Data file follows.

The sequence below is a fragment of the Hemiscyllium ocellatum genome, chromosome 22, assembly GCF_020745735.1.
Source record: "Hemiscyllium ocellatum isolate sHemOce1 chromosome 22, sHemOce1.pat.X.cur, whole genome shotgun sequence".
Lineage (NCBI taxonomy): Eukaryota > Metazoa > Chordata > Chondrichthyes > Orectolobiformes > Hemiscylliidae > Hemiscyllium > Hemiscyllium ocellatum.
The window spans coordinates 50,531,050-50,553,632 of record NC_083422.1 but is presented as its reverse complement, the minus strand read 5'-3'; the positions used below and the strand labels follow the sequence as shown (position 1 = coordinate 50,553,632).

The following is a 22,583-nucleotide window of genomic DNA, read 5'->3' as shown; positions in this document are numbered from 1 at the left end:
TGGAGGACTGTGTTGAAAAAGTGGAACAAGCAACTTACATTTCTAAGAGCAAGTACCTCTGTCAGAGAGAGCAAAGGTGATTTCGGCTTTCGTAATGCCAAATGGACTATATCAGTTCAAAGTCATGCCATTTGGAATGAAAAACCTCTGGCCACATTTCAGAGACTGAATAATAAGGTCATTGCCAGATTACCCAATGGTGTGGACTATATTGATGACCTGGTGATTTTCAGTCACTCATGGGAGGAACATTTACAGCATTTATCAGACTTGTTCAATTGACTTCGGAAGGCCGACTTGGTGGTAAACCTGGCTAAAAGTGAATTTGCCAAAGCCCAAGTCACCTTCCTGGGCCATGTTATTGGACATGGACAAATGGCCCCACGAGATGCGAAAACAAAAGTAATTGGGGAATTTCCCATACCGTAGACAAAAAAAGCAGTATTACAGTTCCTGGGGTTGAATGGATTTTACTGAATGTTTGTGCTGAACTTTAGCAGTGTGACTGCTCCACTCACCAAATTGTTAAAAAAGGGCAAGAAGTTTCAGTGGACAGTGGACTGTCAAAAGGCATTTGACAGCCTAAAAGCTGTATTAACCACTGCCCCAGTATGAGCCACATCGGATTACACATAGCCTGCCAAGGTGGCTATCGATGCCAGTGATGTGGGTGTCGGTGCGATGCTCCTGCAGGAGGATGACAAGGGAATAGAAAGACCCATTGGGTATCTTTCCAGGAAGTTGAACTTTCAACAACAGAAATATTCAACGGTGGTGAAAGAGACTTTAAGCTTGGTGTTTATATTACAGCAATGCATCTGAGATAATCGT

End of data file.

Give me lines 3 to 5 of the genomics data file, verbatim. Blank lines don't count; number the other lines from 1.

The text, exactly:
Lineage (NCBI taxonomy): Eukaryota > Metazoa > Chordata > Chondrichthyes > Orectolobiformes > Hemiscylliidae > Hemiscyllium > Hemiscyllium ocellatum.
The window spans coordinates 50,531,050-50,553,632 of record NC_083422.1 but is presented as its reverse complement, the minus strand read 5'-3'; the positions used below and the strand labels follow the sequence as shown (position 1 = coordinate 50,553,632).

The following is a 22,583-nucleotide window of genomic DNA, read 5'->3' as shown; positions in this document are numbered from 1 at the left end: